Syria Asserts Claim of New Strikes as U.N. Impasse Looms
Comment of the Day

August 28 2013

Commentary by David Fuller

Syria Asserts Claim of New Strikes as U.N. Impasse Looms

Here is the opening from this informative article from The New York Times
The United Nations Security Council appeared headed for a new confrontation over Syria on Wednesday after Britain said it would introduce a resolution accusing the Syrian government of a deadly chemical weapons attack last week and authorizing the use of force in that conflict, a measure that Russia was almost certain to block.

The Russians, who are the Syrian government's most powerful foreign allies, argued that it was premature to even talk about such a resolution while United Nations inspectors were on the ground in Syria investigating the allegations surrounding the Aug. 21 attack in the suburbs of the capital, Damascus. Opposition figures and rights groups have said that hundreds of civilians were killed.

That attack has galvanized Western efforts that could lead to a military strike on Syria, which is well into the third year of a brutal civil conflict that has already killed more than 100,000 people and left millions displaced.

Syria's ambassador to the United Nations, Bashar Jaafari, added a new level of complexity to the issue on Wednesday, announcing that he had submitted evidence of three previously unreported instances of chemical weapons use in Syria, which he asserted had been carried out by Syrian insurgents. Mr. Jaafari said the Syrian government had requested that the United Nations investigators expand their inquiry to include those events as well, which could lengthen their stay in the country.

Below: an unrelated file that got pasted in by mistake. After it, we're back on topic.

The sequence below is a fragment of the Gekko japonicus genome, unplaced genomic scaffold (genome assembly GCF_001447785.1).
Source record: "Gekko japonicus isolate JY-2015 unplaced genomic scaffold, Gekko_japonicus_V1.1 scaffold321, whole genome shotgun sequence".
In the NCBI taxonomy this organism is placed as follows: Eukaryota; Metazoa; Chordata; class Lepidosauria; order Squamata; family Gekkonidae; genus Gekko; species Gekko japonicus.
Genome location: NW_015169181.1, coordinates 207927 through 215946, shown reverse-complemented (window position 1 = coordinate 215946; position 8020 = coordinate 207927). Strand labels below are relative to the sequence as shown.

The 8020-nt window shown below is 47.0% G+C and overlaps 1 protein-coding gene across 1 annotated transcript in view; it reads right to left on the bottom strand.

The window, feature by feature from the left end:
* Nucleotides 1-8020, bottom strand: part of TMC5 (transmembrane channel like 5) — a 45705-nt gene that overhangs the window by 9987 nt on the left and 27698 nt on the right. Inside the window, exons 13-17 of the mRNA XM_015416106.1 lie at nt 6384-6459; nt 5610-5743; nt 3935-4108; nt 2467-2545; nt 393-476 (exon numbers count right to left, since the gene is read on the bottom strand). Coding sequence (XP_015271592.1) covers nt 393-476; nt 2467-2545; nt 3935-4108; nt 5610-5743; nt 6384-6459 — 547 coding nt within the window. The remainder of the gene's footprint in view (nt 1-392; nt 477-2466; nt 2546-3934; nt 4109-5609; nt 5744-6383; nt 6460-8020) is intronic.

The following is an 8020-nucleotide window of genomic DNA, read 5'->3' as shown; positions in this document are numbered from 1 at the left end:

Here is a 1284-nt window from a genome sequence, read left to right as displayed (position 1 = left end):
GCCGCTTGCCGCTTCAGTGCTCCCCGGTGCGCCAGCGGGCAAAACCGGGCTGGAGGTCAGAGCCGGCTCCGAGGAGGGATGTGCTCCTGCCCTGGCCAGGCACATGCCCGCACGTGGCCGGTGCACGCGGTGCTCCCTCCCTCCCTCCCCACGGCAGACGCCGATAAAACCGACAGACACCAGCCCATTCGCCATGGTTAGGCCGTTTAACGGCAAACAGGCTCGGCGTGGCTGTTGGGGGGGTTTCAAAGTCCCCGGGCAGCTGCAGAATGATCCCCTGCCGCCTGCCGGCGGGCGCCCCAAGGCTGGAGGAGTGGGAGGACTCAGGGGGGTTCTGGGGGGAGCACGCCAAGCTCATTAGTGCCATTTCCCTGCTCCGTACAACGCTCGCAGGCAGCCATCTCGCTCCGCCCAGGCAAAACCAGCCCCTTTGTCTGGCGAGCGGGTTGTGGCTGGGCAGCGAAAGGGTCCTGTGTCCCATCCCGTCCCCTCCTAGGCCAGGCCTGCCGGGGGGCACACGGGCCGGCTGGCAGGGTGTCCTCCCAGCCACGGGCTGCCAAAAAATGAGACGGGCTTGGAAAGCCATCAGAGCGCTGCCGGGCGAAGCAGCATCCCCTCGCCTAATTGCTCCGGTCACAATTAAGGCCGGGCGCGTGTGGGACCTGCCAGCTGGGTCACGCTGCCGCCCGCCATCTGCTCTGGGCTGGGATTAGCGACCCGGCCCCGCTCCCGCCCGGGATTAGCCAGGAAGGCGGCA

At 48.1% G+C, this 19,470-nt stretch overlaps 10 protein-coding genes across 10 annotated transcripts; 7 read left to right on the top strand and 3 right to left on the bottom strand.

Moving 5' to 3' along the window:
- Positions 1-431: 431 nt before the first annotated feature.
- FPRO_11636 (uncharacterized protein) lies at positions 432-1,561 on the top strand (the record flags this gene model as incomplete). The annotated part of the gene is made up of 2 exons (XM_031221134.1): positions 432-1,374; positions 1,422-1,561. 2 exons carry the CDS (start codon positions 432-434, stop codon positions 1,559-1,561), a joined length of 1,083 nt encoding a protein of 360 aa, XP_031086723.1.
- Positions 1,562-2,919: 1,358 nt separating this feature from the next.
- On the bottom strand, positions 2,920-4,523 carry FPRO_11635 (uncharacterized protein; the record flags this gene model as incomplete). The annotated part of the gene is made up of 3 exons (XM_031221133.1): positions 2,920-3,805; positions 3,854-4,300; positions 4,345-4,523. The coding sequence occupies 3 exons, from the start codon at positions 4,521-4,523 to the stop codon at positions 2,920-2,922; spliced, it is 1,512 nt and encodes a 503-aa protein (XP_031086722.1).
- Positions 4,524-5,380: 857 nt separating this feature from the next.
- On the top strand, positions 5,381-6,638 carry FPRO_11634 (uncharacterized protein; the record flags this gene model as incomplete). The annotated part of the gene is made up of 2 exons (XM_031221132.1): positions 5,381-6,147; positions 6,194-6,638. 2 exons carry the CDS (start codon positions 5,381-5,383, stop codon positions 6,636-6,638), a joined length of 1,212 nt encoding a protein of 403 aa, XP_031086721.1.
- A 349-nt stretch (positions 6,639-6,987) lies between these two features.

Mr. Jaafari said the new instances occurred on Aug. 22, 24 and 25, and were also in the Damascus suburbs. He said Syrian soldiers were the targets. The ambassador did not explain why he was only now bringing forth the allegations, which critics were likely to view as a stalling exercise.

David Fuller's view The US and its allies who are intent on bombing Syria's military aircraft bases will have a legitimacy problem if United Nations inspectors do not conclude, beyond any doubt, that the Assad regime was responsible for the gas attacks. This may not be easy, given the delays, and UN inspectors have not been helped by Western politicians who have already offered their verdict before the investigation has been completed. Moreover, most of Assad's supporters and anyone in the Middle East who is hostile to Western interests - there are plenty of them - will believe whatever they are told by their local leaders.

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